So if SAR is right (which is a big if), then sometime between the end of April and the end of May a fantastic new Sony full-frame camera is due to debut. So, do I believe this?  Well, actually kinda no.  Maybe it’s the delay in new products caused by the earthquake that occurred in Japan a couple of years ago or maybe I’m just getting skeptical.  But I don’t think Sony has the goods yet.  Believe me.  I’d like nothing better than to plunk down $3,000 to get my dream camera.  It would be right in time for summer and all the photo opportunities that that entails.  And I would love for Sony to reach up into the top bracket of camera-making companies.  After all, I’ve got a pretty healthy investment in gear at this point.

But for some reason I don’t think they’ll put out the cameras that are mentioned above. I think they’ll put out the A7 III.  It will have some number of megapixels slightly less than the current A7R II and will have some new gimmicks built in that will appeal to the mass of people (something with the word selfy associated with it).  It will claim to have the state of the art of auto-focus technology (but it won’t).  It will be just another iteration of the A7 cameras that Sony has been putting out for the last few years.  And, if that turns out to be the case, that’s going to be a problem for me.  I’ve been a loyal and patient Sony fan going back to the A-850 DSLR.  I’ve owned four Sony mirrorless cameras and a ton of lenses.  But I’m just about out of patience.  I haven’t owned a Sony mirrorless that could auto-focus half as well as the A-850. And the A-850 was far from the best auto-focusing camera out back in its day.  So I guess what I’m saying is that Sony is about to be judged by me.  If they don’t come out with a full-frame I’ll stay in waiting mode.  But if they do, I’ll be deciding whether I have a future with Sony mirrorless or not.  So listen up Sony.  It’s either my way or the highway (that’ll scare ‘em).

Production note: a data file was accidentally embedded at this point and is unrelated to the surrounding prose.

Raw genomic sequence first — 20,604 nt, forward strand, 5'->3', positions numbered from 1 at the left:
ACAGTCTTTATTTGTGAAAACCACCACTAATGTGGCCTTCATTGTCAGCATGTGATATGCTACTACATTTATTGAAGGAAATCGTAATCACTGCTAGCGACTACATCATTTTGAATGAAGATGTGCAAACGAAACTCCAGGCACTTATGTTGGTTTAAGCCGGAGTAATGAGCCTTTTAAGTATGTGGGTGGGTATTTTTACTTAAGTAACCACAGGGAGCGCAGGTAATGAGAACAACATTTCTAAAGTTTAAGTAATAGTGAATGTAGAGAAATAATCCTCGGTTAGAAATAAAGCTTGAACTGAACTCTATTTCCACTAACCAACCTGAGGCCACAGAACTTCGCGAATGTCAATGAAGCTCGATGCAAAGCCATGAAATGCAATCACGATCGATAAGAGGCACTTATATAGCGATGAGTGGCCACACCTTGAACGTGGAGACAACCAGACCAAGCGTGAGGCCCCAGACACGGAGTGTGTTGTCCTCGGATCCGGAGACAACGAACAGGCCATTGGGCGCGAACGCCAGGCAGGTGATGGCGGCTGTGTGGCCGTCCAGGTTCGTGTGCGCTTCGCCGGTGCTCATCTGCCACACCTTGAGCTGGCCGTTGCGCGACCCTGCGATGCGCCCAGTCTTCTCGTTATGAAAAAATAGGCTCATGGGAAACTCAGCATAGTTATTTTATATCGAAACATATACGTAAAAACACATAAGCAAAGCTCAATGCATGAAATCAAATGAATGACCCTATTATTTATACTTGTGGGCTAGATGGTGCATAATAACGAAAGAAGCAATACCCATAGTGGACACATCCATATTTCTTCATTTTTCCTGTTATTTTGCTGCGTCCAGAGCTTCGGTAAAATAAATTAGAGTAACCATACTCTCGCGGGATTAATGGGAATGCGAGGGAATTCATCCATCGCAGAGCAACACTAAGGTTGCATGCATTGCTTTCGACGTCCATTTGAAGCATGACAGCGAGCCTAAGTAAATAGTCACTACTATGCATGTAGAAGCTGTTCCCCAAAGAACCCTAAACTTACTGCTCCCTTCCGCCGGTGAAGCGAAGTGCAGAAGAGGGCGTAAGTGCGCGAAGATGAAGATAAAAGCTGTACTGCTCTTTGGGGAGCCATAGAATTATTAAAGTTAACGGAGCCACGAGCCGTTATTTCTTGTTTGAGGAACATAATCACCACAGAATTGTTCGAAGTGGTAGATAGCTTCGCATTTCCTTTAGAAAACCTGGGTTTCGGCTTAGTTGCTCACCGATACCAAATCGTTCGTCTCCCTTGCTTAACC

Sony Photography – January 2017 Perspective

Back in August 2016 I gave a retrospective of my 5 years as a Sony photography equipment shooter.  Well it’s about six months later and I guess it’s time to update my opinion and look ahead.

Since then, Sony has not issued another full frame e-mount camera.  In fact, the last full frame e-mount announced was the A7S II back in September 2015.  As a sort of qualifier, I will note that a full frame A mount camera (Sony A-99 II) was launched in late 2016.  This launch combined with the damage to Sony’s factory in April 2016 probably explain this slower release schedule.  During this time, Sony released a couple of APS-C e-mount cameras that exhibited many interesting improvements in auto-focus ability and other important features.  In addition, Sony has announced an impressive number of very good full frame lenses for the e-mount.  So, taking all these mitigating circumstances into consideration you could completely excuse Sony for this slower schedule.

Well, maybe you could but I can’t!  As a certified Sony fanatic, I excuse nothing.  I consider that Sony owes me the impossible each and every day!  Okay, rant over.

Basically, we are still at about the same point of Sony mirrorless evolution as we were back then.  Granted, the APS-C cameras claim to have improved moving subject auto-focus greatly.  And more powerful processing chips have been added to the A-99 II.  But until Sony provides a full-frame that matches the auto-focus of the top end Canon and Nikon cameras from even 5 years ago I don’t think Sony can declare themselves a legitimate option for professional photographers.

In fact, lately it sounds like some of the other mirrorless manufacturers (Fuji and Panasonic) have really solved the auto-focus issues for mirrorless.  Now granted these are not full-frame cameras but it highlights the defect of the A7 cameras in this department.  On top of this I saw an article on a popular rumor site that stated that Sony lost quite a bit of sales ground to its competitors this last year.  Taking this all together it sounds like Sony needs to play some catch up to be seen as a competitor for Canon and Nikon.